Emojis and Classical Music

Despite all the strange and confused looks I get , I always pride myself as a modern classical music lover, and no, not just for studying. I have tried to “invite”/drag many of my friends to concerts with me. Their reactions varied widely: some tolerated the music with the occasional head nods and others retrieved into hibernation. It saddens me  that classical music might truly be outdated but on the other hand, I am fascinated by how differently we react to music. I wanted to know more what and how people are talking about classical music, and like any tech-savvy youth and 20/30 year-olds would say when in doubt, ask Twitter!

This blog is modeled after the wonderful tutorial by Prismoji with some modifications and additional analysis. To start,  the hashtags used were #ClassicalMusic, #Composer, #MusicHistory, #Opera, and #Classicfm. I downloaded a total of 3687 tweets from 8/25 to 9/2/17.  If geolocation information was available, many tweets can be traced to larger concert halls; for example, the Royal Albert Hall in London for BBC proms.

london_map

Emojis:

It’s no surprise that 5 out of 10 of the most popular emojis used were music related, such as musical notations or instruments. When most people think of classical music, their first thought tends to be  or . The other five were expressions, such as  and ❤️ . My general observation is that musical notations or instruments were more likely to be used to promote a classical events or news, while expressions were used for personal experience at concerts or musical events.

barchart

Here are some of the examples:

1. Using music related hashtags to promote guitar transcriptions.

2. Tagging a piano competition in Helsinki

3. Retweeting opera news

4. Concert experience

Words:

wordcloud

The keywords in tweets were mostly music genre related (e.g., soundtrack/film, jazz, new music) and musicians/instruments (e.g., piano, conductor, drums, singer). Many film, TV, and video game composers have integrated some elements of classical music into their works (e.g., John Williams and Hans Zimmer, who performed live at Coachella this year). The popularity of film music has generated some renewed interest in classical music. This is evidenced by the increasing live film music performance from orchestras all around the country. For example, the prestigious New York Philharmonic is performing music from all three of the original Star Wars in September.

Compare to other popular hashtags, classical music tweets generated a lot less traffic and retweets. However, many US orchestras and philharmonics will be returning from their summer vacation and starting a new season soon, and we might see more performance related tweets in the next couple of months. Additionally, I am personally very excited to see the association between classical and film music, because this is a sign that people are still interested in the more classical and orchestral sound, which was thought to be outdated. Perhaps classical music is not dead but simply just lost, lost in its own complexity. This umbrella term ☂️ that embodies music from the past 500 years and its formality often intimidates listeners from feeling the emotion and passion in the music. This is an opportunity to transform classical music to better connect with the audience today, and I am excited to see the new trajectory for classical music.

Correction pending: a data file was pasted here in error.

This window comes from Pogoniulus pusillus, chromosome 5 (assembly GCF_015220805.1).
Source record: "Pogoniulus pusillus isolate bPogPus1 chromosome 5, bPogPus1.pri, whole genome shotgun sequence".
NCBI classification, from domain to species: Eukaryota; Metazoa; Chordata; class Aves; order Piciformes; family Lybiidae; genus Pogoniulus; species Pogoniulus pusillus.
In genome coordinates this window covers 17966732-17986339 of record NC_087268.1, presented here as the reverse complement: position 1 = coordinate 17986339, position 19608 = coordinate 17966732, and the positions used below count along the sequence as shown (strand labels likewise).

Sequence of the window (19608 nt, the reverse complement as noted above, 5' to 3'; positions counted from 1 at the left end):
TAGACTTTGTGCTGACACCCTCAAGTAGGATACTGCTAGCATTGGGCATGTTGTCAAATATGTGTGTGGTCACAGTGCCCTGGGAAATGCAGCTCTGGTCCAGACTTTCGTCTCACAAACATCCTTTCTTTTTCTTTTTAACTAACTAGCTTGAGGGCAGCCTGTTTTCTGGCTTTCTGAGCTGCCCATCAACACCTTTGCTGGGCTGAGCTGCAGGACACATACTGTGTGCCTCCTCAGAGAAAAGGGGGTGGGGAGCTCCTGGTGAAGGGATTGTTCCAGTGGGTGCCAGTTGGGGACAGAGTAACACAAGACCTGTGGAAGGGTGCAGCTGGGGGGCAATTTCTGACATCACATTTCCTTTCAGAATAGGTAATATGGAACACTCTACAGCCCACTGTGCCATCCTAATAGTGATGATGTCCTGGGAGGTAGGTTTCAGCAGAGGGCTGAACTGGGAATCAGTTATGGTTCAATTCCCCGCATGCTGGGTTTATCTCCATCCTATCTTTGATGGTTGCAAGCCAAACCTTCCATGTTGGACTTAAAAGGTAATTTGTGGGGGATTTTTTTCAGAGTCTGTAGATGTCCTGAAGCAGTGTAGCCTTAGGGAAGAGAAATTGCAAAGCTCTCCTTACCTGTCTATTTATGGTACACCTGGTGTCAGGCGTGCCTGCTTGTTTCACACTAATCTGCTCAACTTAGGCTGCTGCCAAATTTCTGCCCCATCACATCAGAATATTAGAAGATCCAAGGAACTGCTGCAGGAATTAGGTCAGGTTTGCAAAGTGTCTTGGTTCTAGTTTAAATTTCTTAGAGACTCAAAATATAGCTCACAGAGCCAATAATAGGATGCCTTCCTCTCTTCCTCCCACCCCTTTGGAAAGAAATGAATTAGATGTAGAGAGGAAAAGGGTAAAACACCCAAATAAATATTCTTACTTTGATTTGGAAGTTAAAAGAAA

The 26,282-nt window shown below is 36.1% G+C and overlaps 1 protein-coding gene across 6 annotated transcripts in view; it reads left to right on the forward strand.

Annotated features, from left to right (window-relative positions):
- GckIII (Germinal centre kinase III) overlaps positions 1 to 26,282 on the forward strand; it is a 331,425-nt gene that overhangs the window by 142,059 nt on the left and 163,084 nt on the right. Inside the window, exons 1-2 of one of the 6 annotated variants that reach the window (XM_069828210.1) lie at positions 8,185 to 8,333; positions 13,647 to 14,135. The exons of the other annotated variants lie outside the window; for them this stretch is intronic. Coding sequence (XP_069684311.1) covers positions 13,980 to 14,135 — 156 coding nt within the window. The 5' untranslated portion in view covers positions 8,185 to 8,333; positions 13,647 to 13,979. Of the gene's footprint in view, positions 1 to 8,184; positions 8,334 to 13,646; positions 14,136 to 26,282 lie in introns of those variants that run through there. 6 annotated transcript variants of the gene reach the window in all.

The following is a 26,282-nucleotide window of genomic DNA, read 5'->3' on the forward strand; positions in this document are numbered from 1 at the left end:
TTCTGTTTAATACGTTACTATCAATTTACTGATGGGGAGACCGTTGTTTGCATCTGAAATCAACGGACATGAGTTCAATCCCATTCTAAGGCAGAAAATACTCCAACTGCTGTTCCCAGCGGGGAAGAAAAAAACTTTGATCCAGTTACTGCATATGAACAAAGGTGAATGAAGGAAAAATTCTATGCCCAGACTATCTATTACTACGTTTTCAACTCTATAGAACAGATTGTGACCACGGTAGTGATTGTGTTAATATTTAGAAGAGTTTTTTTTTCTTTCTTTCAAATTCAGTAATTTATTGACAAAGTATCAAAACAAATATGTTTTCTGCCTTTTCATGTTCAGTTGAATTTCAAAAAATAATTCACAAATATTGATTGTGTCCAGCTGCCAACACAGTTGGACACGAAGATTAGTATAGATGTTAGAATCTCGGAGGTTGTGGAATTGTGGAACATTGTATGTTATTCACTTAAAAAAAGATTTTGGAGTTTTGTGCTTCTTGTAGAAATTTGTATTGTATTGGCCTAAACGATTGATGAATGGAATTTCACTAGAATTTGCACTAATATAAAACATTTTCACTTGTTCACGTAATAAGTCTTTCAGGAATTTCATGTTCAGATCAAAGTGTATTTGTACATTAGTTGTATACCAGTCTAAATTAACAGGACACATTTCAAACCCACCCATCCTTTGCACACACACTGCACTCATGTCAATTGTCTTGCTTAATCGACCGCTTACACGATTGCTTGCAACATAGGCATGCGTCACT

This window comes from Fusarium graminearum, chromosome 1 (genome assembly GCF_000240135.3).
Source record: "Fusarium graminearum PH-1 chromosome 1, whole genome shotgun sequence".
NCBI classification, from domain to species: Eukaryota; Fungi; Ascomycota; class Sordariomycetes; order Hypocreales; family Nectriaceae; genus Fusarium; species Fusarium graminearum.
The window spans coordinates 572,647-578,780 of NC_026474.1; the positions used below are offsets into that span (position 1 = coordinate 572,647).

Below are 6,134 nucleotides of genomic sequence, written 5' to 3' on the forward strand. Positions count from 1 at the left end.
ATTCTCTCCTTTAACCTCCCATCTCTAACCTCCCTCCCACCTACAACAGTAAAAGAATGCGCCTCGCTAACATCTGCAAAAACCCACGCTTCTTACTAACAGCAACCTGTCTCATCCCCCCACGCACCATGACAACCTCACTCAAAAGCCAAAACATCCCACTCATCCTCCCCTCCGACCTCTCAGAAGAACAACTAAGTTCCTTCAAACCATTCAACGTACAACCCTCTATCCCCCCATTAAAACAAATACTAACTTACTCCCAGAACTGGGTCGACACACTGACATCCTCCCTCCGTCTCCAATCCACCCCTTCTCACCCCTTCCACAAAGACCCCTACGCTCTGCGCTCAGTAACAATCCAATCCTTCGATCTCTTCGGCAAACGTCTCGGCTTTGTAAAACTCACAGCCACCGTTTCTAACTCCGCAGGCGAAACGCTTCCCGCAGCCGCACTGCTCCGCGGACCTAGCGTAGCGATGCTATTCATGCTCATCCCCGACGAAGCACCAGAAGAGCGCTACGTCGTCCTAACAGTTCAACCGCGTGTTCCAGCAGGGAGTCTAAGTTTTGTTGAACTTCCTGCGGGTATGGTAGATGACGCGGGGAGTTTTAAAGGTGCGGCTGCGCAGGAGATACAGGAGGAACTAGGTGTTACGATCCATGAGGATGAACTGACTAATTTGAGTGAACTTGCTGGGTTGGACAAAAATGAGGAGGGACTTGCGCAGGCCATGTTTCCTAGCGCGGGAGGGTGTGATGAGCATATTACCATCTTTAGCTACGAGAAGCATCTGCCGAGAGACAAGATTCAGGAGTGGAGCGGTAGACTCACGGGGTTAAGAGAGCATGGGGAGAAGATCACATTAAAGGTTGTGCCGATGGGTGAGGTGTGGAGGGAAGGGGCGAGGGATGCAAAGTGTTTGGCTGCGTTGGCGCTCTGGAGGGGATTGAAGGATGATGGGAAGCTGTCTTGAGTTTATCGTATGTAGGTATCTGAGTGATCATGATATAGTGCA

Codes from this blog can be found here! Enjoy

A Social Music Experience?

How do you find music? Most people will probably just say music streaming: Apple Music, Spotify, Pandora, and Amazon. But I have to say, most of my favorite artists are mostly recommended by friends. Just now, I heard this song by Ray LaMontagne and I shared it with my friend right away. I have an Evernote list filled with recommended artists from friends and family that I still have to go through.

My point is that music is becoming such a social experience, particularly with social media. For example, there are musicians that solely use social media as their outlet – SoundCloud. Additionally, I love it when people share their music/concerts on Facebook, well, partly because I get to judge them. There are just an abandon of information on social media now that are related to music. Just think about it, how many tweets were related to Adele’s Grammy Performance this past week.

I thought it might be interesting to gather some information on how are people talking about music on social web. I wanted to start with Twitter, because tweets are 1) brief and 2) real-time. As a first step, I need to find the hashtags that will help me to identify the appropriate tweets. I went through a couple different websites, such as hashtagify.me, hashtags.org, keyhole.co, ritetag.com, and quora.com. Using #Music as the search word, these are some of the most frequently mentioned hashtags (I only included terms that have been mentioned on two different websites):

1. #rock

2. #radio

3. #pop

4. #np

5. #nowplaying

What other hashtags do you think I should look into? I developed a short python program to help me keep track of the hashtags, and you can find it here. Let me know if you have any thoughts!

What’s in your iTunes?

As far as I can recall, I have been using iTunes as my primary media player/library. I still remember downloading iTunes to my old school Acer laptop and trying to sync it with my 1st gen iPod. Yes, I am referring to that white/silver little brick long before the day of touch screen. From then, the same library has followed me through different computers and devices.

Over the years, I have acquired a lot of music and I mean it. According my status bar, I have approximately 38.81GB of music, videos, and podcasts that is equivalent to 18.2 days of playtime. Before music streaming became the norm, I mostly acquired my music through iTunes Store purchase or import from CDs. So honestly, I did not track what I have collected. For all I know, you can probably still find me rocking to I Try from 1999 (Macy Gray).

I decided why not pull together a short python programs to do some descriptive analysis on my library. While I mostly just stream music now from Apple Music or Spotify, as a self-proclaimed music connoisseur, I thought I should know what music I have on my computer. In addition, this will be a good place to start when I am trying to free up my computer down the road.